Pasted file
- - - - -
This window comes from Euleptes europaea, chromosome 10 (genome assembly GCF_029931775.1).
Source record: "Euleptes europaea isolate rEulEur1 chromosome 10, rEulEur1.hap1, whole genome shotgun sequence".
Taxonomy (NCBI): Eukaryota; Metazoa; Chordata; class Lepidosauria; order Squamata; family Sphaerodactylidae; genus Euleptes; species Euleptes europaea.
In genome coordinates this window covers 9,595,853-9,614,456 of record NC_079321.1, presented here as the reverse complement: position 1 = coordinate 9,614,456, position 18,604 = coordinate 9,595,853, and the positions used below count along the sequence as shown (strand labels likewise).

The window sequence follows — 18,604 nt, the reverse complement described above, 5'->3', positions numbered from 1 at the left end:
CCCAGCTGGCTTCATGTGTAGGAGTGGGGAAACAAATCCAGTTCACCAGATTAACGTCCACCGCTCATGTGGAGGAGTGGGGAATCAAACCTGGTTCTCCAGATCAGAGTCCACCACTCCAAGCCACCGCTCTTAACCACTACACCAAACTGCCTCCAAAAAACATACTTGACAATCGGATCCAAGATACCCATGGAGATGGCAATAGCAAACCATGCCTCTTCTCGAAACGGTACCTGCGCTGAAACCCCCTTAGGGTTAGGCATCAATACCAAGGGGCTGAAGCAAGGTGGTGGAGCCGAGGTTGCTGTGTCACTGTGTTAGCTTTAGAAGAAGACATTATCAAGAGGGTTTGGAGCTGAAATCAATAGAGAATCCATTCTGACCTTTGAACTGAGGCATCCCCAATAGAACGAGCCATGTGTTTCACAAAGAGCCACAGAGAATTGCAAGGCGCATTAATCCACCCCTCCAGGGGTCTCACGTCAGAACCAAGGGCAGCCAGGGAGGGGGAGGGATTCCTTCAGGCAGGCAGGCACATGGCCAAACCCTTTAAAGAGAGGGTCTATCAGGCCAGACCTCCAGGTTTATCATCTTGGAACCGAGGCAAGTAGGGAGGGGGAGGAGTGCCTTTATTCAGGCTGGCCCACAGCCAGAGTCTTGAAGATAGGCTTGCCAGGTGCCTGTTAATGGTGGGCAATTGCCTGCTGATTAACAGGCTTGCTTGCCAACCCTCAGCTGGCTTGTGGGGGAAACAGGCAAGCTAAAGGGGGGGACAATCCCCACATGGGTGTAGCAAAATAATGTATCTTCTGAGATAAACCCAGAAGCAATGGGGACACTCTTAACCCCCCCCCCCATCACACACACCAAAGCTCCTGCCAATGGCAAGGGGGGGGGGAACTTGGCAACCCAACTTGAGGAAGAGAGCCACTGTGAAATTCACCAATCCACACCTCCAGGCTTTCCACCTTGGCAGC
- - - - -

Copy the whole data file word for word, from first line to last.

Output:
This window comes from Euleptes europaea, chromosome 10 (genome assembly GCF_029931775.1).
Source record: "Euleptes europaea isolate rEulEur1 chromosome 10, rEulEur1.hap1, whole genome shotgun sequence".
Taxonomy (NCBI): Eukaryota; Metazoa; Chordata; class Lepidosauria; order Squamata; family Sphaerodactylidae; genus Euleptes; species Euleptes europaea.
In genome coordinates this window covers 9,595,853-9,614,456 of record NC_079321.1, presented here as the reverse complement: position 1 = coordinate 9,614,456, position 18,604 = coordinate 9,595,853, and the positions used below count along the sequence as shown (strand labels likewise).

The window sequence follows — 18,604 nt, the reverse complement described above, 5'->3', positions numbered from 1 at the left end:
CCCAGCTGGCTTCATGTGTAGGAGTGGGGAAACAAATCCAGTTCACCAGATTAACGTCCACCGCTCATGTGGAGGAGTGGGGAATCAAACCTGGTTCTCCAGATCAGAGTCCACCACTCCAAGCCACCGCTCTTAACCACTACACCAAACTGCCTCCAAAAAACATACTTGACAATCGGATCCAAGATACCCATGGAGATGGCAATAGCAAACCATGCCTCTTCTCGAAACGGTACCTGCGCTGAAACCCCCTTAGGGTTAGGCATCAATACCAAGGGGCTGAAGCAAGGTGGTGGAGCCGAGGTTGCTGTGTCACTGTGTTAGCTTTAGAAGAAGACATTATCAAGAGGGTTTGGAGCTGAAATCAATAGAGAATCCATTCTGACCTTTGAACTGAGGCATCCCCAATAGAACGAGCCATGTGTTTCACAAAGAGCCACAGAGAATTGCAAGGCGCATTAATCCACCCCTCCAGGGGTCTCACGTCAGAACCAAGGGCAGCCAGGGAGGGGGAGGGATTCCTTCAGGCAGGCAGGCACATGGCCAAACCCTTTAAAGAGAGGGTCTATCAGGCCAGACCTCCAGGTTTATCATCTTGGAACCGAGGCAAGTAGGGAGGGGGAGGAGTGCCTTTATTCAGGCTGGCCCACAGCCAGAGTCTTGAAGATAGGCTTGCCAGGTGCCTGTTAATGGTGGGCAATTGCCTGCTGATTAACAGGCTTGCTTGCCAACCCTCAGCTGGCTTGTGGGGGAAACAGGCAAGCTAAAGGGGGGGACAATCCCCACATGGGTGTAGCAAAATAATGTATCTTCTGAGATAAACCCAGAAGCAATGGGGACACTCTTAACCCCCCCCCCCATCACACACACCAAAGCTCCTGCCAATGGCAAGGGGGGGGGGAACTTGGCAACCCAACTTGAGGAAGAGAGCCACTGTGAAATTCACCAATCCACACCTCCAGGCTTTCCACCTTGGCAGC